She holds a press conference and announces her abuse, her fear for both her life and the life of their unborn baby when she left. She knows that this final step will make him hate her, bring the problem more into the public eye and essentially, make her safer than she has been during their entire four years of marriage.

Finally, she approaches Will Flying Horse and as the novel ends, there is the strong supposition that they will be able to be together.
Best part of story, including ending: I loved the story because it established the problem of domestic violence and that it happens in poor and rich families. She is strong, educated, financially well-off and yet goes back to her husband after hiding through most of her pregnancy. It really brought a face and an identity to domestic violence.

Best scene in story: At almost the very end, at the press conference, she divulges a deeply personal experience. When she is asked what she would tell Alex ihe were here, she said that she would tell him what he always told her...She never meant to hurt him. It is very clear that she is aware she cannot turn off her conflicting feelings of love, hate and fear for Alex, so she is doing her best to make him hate her. It was obvious that even though she had been abused by Alex so badly, she didn't trust herself to stay away from him, so she is doing the next best thing to defend herself and her son,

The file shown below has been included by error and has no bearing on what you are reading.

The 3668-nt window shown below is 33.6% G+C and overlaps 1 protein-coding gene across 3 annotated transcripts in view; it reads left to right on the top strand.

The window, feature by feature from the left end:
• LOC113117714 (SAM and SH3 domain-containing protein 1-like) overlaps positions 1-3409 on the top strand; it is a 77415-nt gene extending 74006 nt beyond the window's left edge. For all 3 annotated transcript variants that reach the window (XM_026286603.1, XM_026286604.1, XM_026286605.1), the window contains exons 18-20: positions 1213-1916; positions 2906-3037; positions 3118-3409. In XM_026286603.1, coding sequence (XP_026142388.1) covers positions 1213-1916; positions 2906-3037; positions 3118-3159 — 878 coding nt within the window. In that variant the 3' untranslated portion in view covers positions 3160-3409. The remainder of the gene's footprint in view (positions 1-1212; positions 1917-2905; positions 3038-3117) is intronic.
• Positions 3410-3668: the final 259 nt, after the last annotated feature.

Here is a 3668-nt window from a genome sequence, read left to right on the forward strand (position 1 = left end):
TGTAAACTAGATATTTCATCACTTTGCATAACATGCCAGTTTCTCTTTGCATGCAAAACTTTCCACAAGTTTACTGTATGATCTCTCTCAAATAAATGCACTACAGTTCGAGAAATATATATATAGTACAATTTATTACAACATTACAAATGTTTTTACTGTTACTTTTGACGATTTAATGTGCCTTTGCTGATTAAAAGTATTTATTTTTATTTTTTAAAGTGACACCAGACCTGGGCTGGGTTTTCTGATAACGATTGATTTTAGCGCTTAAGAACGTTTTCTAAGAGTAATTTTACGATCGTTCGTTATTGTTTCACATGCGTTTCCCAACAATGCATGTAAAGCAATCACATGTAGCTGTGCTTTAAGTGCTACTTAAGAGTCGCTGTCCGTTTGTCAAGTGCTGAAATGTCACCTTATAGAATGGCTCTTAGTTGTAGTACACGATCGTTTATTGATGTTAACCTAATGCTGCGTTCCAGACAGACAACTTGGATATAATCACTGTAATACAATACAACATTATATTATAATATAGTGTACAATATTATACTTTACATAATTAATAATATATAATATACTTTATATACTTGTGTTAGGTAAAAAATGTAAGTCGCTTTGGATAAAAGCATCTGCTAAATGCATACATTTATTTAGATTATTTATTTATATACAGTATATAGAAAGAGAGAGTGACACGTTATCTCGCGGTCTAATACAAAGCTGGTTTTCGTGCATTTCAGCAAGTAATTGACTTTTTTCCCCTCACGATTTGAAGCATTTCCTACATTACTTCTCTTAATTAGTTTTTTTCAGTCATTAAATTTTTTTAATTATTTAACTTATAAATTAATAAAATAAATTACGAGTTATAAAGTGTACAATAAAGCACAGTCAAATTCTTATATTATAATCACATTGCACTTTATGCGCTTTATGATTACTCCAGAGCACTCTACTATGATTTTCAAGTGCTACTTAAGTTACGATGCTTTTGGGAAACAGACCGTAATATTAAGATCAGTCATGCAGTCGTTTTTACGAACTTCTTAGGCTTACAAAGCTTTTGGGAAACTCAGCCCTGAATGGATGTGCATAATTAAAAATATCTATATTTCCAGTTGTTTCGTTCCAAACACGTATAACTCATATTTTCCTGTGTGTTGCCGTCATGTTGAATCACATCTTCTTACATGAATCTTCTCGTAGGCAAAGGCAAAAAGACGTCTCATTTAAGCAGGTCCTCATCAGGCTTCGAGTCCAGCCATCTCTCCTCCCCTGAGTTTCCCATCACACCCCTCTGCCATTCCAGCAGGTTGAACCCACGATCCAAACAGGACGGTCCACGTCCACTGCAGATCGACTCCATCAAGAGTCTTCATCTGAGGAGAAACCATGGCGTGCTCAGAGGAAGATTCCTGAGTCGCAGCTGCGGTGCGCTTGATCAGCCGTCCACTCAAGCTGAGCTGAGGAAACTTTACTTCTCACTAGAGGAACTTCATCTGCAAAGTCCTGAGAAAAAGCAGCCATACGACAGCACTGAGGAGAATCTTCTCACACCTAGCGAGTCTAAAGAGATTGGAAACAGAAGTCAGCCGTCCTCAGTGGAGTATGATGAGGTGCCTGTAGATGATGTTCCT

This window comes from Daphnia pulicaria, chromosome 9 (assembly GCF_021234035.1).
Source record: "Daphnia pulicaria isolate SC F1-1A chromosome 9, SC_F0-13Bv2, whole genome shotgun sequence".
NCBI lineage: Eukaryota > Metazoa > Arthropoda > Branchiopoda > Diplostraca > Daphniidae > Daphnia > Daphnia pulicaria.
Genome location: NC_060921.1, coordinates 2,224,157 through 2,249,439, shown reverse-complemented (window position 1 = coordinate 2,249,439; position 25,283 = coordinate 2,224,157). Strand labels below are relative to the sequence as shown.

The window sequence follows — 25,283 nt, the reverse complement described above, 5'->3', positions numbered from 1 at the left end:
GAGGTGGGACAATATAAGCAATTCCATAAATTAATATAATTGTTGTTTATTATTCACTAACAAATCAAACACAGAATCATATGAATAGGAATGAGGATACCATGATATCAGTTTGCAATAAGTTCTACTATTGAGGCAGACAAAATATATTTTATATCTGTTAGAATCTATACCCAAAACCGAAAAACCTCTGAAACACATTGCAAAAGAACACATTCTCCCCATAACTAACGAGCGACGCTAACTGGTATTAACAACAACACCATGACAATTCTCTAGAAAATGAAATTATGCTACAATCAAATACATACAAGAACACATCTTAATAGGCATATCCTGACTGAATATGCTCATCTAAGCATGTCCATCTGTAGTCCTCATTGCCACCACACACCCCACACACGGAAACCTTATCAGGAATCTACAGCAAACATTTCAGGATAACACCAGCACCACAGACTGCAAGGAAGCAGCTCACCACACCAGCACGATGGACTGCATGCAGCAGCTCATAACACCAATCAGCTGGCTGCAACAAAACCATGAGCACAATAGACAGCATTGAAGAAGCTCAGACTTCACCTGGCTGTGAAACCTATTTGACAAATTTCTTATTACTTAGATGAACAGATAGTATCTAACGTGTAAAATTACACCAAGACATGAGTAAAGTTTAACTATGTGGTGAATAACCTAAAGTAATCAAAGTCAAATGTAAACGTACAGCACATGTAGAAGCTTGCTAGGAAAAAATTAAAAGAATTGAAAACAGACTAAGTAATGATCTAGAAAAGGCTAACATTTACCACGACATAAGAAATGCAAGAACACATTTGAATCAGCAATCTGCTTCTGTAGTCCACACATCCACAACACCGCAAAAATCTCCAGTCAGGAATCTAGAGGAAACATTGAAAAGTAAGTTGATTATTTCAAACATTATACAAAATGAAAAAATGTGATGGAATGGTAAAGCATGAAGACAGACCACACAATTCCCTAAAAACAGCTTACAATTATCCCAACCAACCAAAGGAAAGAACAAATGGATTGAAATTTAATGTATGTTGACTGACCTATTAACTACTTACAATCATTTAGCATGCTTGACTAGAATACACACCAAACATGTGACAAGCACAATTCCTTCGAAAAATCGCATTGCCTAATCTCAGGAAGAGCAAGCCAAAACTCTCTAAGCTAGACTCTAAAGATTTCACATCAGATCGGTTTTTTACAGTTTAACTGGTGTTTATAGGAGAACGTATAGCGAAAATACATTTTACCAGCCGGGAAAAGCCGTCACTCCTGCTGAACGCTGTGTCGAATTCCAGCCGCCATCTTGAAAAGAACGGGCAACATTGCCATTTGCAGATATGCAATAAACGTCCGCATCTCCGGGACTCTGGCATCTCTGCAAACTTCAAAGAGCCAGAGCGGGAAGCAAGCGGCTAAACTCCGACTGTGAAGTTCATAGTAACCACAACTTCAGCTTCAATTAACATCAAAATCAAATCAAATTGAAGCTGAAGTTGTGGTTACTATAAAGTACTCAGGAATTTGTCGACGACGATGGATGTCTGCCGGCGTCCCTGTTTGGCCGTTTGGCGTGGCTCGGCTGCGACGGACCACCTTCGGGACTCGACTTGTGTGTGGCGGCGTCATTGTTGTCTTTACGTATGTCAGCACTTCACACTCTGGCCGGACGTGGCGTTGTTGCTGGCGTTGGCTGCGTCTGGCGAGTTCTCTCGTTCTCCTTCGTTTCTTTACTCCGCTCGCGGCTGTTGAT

Opinion about the main character: Although I love the idea of domestic violence being brought to life, and Cassie Barrett, I feel as if she was almost too stereortypical of a n abused spouse. I hated that after hiding through her pregnancy, she returned to Alex within weeks of giving birth. I also think she needed a lot of therapy, both to be a good parent and before entering into another romantic relationship, even though Will Flying Horse was amazing.

The review of this Book prepared by Roberta Still a Level 7 Marbled Godwit scholar

Chapter Analysis of Picture Perfect

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Plot & Themes

Tone of book?    -   thoughtful Time/era of story    -   1980's-1999 Romance/Romance Problems    -   Yes Kind of romance:    -   marriage/relationship going to pieces Family, struggle with    -   Yes Struggle with:    -   Husband Is this an adult or child's book?    -   Adult or Young Adult Book Lover is    -   abusive

Main Character

Gender    -   Female Profession/status:    -   scientist Age:    -   20's-30's Ethnicity/Nationality    -   White (American)


How much descriptions of surroundings?    -   7 () United States    -   Yes The US:    -   Midwest

Writing Style

Sex in book?    -   Yes What kind of sex:    -   vague references only    -   descript of kissing Amount of dialog    -   roughly even amounts of descript and dialog

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Jodi Picoult Books Note: the views expressed here are only those of the reviewer(s).